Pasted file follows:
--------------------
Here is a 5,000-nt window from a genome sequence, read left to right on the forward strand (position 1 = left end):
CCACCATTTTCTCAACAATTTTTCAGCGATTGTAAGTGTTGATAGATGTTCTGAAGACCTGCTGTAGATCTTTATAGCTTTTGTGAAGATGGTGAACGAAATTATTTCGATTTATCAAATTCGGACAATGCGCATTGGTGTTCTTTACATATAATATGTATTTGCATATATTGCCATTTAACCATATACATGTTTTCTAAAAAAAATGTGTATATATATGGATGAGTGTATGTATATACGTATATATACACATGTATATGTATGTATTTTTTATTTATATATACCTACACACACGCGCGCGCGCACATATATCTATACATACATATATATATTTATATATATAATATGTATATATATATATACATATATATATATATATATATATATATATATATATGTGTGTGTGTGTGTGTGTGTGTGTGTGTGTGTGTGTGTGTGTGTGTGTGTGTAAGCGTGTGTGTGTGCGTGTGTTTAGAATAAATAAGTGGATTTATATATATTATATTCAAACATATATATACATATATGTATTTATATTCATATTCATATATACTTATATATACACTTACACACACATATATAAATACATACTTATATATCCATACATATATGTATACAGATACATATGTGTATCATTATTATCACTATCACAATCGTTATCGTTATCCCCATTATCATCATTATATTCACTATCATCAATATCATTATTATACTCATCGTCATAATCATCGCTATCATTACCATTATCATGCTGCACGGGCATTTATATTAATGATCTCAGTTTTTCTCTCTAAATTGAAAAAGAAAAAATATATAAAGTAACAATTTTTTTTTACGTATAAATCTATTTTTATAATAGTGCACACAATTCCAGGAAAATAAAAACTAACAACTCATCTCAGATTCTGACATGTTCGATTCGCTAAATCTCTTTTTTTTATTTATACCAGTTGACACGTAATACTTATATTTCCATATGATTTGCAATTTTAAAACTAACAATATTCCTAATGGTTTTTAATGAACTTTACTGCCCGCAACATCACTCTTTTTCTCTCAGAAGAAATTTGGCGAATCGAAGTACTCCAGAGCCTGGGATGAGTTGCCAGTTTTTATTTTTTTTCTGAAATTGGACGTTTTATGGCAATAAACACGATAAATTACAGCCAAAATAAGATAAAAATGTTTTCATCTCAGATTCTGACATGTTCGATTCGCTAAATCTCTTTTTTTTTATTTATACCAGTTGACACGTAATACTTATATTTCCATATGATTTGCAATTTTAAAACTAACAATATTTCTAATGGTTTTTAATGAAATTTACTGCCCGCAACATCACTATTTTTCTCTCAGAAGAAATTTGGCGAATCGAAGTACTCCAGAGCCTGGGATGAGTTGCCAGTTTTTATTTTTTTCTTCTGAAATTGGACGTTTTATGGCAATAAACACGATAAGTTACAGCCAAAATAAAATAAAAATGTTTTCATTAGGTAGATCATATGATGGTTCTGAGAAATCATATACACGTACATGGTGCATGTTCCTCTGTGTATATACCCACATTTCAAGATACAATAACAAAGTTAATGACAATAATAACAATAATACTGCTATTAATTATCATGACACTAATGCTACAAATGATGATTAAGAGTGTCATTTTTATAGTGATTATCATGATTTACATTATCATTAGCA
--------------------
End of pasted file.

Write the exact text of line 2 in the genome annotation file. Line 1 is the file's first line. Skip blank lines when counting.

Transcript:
CCACCATTTTCTCAACAATTTTTCAGCGATTGTAAGTGTTGATAGATGTTCTGAAGACCTGCTGTAGATCTTTATAGCTTTTGTGAAGATGGTGAACGAAATTATTTCGATTTATCAAATTCGGACAATGCGCATTGGTGTTCTTTACATATAATATGTATTTGCATATATTGCCATTTAACCATATACATGTTTTCTAAAAAAAATGTGTATATATATGGATGAGTGTATGTATATACGTATATATACACATGTATATGTATGTATTTTTTATTTATATATACCTACACACACGCGCGCGCGCACATATATCTATACATACATATATATATTTATATATATAATATGTATATATATATATACATATATATATATATATATATATATATATATATATGTGTGTGTGTGTGTGTGTGTGTGTGTGTGTGTGTGTGTGTGTGTGTGTGTGTAAGCGTGTGTGTGTGCGTGTGTTTAGAATAAATAAGTGGATTTATATATATTATATTCAAACATATATATACATATATGTATTTATATTCATATTCATATATACTTATATATACACTTACACACACATATATAAATACATACTTATATATCCATACATATATGTATACAGATACATATGTGTATCATTATTATCACTATCACAATCGTTATCGTTATCCCCATTATCATCATTATATTCACTATCATCAATATCATTATTATACTCATCGTCATAATCATCGCTATCATTACCATTATCATGCTGCACGGGCATTTATATTAATGATCTCAGTTTTTCTCTCTAAATTGAAAAAGAAAAAATATATAAAGTAACAATTTTTTTTTACGTATAAATCTATTTTTATAATAGTGCACACAATTCCAGGAAAATAAAAACTAACAACTCATCTCAGATTCTGACATGTTCGATTCGCTAAATCTCTTTTTTTTATTTATACCAGTTGACACGTAATACTTATATTTCCATATGATTTGCAATTTTAAAACTAACAATATTCCTAATGGTTTTTAATGAACTTTACTGCCCGCAACATCACTCTTTTTCTCTCAGAAGAAATTTGGCGAATCGAAGTACTCCAGAGCCTGGGATGAGTTGCCAGTTTTTATTTTTTTTCTGAAATTGGACGTTTTATGGCAATAAACACGATAAATTACAGCCAAAATAAGATAAAAATGTTTTCATCTCAGATTCTGACATGTTCGATTCGCTAAATCTCTTTTTTTTTATTTATACCAGTTGACACGTAATACTTATATTTCCATATGATTTGCAATTTTAAAACTAACAATATTTCTAATGGTTTTTAATGAAATTTACTGCCCGCAACATCACTATTTTTCTCTCAGAAGAAATTTGGCGAATCGAAGTACTCCAGAGCCTGGGATGAGTTGCCAGTTTTTATTTTTTTCTTCTGAAATTGGACGTTTTATGGCAATAAACACGATAAGTTACAGCCAAAATAAAATAAAAATGTTTTCATTAGGTAGATCATATGATGGTTCTGAGAAATCATATACACGTACATGGTGCATGTTCCTCTGTGTATATACCCACATTTCAAGATACAATAACAAAGTTAATGACAATAATAACAATAATACTGCTATTAATTATCATGACACTAATGCTACAAATGATGATTAAGAGTGTCATTTTTATAGTGATTATCATGATTTACATTATCATTAGCA